Wael Shawky: The Cabaret Crusades
11 September – 1 December 2013
Opening Reception: Wednesday, September 11, 6-9 pm
Curated by AGYU Director Philip Monk
Wael Shawky: Cabaret Crusades is the first full-scale exhibition in Canada of this Egyptian artist from Alexandria. The exhibition is comprised of the first two of a projected series of four films collectively called the Cabaret Crusades. At the AGYU, The Horror Show File (2010) and The Path to Cairo (2012) are shown.
The West knows the Crusades through its own history, and lore that has suffused our culture, but here the story is told from the Arab point of view, which spoke of the Crusades, beginning in 1096 and lasting two centuries, as “the Frankish invasions.” The series is based on the book The Crusades through Arab Eyes, by Lebanese writer Amin Maalouf, amongst other sources. Not only told from the Arab point of view (in Arabic with English subtitles), the story is performed by puppets. One soon realizes that a violent history actually can be told effectively and movingly through puppets and even be given the Hollywood treatment—in HD and surround sound.
The two films abbreviate the history of the Crusades to a number of key episodes. The Horror Show File starts with Pope Urban II’s advocacy of the Crusades in 1095 at the Council of Clermont, in response to an appeal by Byzantine Emperor Alexios I Komnenos, and ends with the fall of Jerusalem in 1099. Along the way we are witness to massacres and betrayals as the Crusaders ransack and conquer their way to Jerusalem.
The Path to Cairo opens with the Crusaders in control of Jerusalem and continues through a fifty-year period of continuing strife until the first counter Arab victory by Zangi at Edessa in 1144 and his murder in 1146. All through this confusing period, where the action passes between Damascus, Baghdad, Tripoli, Antioch, Aleppo, Homs, and Edessa, we witness internecine conflict between various Arab rulers (assassinations or refusal of assistance) and strange alliances between Franks and Arabs. (The city names listed here betoken the relevance of this story of the Crusades to present day Middle Eastern politics.)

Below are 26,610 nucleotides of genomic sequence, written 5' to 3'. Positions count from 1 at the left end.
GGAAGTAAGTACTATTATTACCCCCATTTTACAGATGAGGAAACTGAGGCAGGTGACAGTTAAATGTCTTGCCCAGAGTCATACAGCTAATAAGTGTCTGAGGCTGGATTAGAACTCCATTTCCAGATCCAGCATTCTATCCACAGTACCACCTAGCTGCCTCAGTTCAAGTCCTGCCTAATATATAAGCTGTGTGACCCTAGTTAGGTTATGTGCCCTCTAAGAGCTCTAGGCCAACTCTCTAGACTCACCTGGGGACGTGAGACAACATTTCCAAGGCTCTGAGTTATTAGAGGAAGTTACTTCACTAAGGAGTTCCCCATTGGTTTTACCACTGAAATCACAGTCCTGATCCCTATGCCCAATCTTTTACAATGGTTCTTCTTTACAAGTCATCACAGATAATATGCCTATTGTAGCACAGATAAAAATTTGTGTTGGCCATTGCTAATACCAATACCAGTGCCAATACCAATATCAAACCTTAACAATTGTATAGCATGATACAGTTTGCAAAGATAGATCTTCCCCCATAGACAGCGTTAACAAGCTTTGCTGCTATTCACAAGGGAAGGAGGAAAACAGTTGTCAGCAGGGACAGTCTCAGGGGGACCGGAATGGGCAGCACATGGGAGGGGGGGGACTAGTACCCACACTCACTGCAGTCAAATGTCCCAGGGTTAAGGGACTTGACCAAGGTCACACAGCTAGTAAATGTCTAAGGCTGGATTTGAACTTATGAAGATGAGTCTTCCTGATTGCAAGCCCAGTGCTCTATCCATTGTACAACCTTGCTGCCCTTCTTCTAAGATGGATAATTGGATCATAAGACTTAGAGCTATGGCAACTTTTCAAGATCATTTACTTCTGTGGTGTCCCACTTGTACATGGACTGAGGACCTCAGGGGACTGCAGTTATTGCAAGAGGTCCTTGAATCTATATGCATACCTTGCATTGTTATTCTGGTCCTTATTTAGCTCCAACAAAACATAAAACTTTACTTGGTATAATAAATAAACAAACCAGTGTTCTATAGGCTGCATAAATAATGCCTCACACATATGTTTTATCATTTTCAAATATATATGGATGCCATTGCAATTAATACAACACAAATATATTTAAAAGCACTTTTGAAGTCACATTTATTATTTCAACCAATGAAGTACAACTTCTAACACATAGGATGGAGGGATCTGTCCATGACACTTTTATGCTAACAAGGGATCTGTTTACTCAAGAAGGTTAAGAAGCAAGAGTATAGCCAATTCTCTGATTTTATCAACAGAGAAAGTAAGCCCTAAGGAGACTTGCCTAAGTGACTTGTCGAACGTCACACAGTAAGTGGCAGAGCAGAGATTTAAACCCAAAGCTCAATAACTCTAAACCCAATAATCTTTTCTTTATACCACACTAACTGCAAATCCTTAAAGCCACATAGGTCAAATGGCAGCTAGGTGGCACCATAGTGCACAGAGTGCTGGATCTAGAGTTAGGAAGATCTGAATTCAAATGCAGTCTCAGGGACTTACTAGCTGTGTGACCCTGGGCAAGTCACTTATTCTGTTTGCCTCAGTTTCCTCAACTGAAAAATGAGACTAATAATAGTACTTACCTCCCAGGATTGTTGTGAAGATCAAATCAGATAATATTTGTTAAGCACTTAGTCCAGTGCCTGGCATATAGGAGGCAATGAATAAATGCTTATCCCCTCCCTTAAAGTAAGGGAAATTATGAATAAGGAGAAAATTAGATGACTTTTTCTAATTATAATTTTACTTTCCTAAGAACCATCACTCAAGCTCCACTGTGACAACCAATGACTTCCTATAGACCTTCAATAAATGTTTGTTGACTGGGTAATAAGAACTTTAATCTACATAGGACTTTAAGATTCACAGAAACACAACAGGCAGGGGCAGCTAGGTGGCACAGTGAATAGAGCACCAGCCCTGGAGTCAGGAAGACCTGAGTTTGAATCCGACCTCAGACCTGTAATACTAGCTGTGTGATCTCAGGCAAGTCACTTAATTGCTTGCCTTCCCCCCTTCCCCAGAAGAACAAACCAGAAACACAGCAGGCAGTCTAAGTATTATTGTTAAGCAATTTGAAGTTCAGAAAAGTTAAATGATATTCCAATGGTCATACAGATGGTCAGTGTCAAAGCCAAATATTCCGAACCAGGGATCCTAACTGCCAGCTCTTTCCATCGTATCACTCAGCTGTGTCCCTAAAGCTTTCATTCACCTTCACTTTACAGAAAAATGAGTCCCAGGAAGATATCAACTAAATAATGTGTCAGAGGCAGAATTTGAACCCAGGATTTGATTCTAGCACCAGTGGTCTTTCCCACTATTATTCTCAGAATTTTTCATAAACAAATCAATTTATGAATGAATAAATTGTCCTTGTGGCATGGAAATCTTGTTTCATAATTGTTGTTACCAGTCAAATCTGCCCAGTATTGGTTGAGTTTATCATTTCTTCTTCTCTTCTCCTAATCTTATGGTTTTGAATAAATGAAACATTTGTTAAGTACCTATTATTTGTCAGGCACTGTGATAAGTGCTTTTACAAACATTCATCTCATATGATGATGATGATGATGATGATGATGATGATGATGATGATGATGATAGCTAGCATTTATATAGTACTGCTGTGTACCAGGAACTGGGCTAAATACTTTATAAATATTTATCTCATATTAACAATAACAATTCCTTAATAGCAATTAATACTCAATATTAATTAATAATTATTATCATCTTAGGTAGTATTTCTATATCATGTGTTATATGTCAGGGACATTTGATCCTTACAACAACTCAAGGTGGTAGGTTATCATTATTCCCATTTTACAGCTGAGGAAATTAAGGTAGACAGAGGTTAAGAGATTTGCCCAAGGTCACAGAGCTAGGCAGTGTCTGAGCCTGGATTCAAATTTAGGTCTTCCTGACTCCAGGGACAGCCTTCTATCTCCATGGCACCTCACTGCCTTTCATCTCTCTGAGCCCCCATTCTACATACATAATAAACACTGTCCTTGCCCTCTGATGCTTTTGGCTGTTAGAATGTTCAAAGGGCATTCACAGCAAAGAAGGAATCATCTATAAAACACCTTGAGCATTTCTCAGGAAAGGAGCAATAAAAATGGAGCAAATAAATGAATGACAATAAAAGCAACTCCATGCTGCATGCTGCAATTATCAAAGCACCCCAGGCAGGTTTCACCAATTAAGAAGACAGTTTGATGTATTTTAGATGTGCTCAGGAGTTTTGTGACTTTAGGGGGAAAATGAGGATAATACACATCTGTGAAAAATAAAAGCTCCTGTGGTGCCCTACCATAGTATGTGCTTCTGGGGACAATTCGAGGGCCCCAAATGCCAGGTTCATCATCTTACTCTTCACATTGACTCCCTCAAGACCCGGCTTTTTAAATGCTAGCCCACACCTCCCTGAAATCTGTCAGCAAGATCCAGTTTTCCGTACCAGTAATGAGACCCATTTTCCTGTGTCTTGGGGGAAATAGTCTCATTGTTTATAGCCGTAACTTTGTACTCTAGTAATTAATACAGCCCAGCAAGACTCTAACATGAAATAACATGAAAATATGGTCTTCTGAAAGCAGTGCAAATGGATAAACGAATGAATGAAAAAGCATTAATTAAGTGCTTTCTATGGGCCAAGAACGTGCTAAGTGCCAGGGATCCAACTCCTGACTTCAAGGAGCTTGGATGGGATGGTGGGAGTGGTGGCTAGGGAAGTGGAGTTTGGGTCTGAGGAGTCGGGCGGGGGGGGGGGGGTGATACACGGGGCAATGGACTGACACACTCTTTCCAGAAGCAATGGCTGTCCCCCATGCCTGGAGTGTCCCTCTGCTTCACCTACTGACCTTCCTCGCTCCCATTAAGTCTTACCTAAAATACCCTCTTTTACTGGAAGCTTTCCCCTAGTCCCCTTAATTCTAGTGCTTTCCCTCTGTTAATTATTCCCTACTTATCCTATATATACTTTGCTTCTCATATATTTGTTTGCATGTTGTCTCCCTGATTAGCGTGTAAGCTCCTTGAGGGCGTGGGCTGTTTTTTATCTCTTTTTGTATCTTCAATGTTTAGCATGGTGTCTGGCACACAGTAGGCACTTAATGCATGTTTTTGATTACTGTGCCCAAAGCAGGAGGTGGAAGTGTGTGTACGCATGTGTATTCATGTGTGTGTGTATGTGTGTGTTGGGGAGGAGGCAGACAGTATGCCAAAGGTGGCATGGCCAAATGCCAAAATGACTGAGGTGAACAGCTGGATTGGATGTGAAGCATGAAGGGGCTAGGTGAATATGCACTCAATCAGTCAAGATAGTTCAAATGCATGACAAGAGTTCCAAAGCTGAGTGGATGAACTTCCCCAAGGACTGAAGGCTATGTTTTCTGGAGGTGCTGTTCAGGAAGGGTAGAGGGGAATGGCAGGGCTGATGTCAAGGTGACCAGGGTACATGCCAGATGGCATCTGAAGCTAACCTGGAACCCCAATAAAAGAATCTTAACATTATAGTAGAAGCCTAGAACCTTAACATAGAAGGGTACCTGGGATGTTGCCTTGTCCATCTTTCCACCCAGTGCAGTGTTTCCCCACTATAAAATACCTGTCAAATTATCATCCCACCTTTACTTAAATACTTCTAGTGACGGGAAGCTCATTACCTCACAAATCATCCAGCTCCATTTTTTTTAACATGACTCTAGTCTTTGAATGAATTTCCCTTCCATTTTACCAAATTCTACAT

The Horror Show File (31:49) was made in Italy using a collection of hundreds of antique wooden marionettes that were 200-years old. The Path to Cairo (60:00) was made in Provence and involved the making of original ceramic marionettes. Sets here also more complex, based on Arab and Persian medieval miniatures, and music and song play a strong role, in part discriminating the Shia and Sunni characters.
Wael Shawky, born 1971 in Alexandria, lived in Mecca, Saudi Arabia, until he moved with his family back to Egypt when he was fourteen. He received his BFA from the Faculty of Fine Arts, Alexandria University in 1994 and his MFA from the Graduate School of Fine Arts, University of Pennsylvania, Philadelphia, in 2001. He is a veteran of many international biennials including most recently Sharjah Biennial 11. Recent exhibitions include Al Araba Al Madfuna at KW Institute for Contemporary Art in Berlin (2012). Upcoming exhibitions include the Serpentine Gallery, London, and MoMA PS1, New York. In 2010, he established MASS Alexandria, an academy for young artists.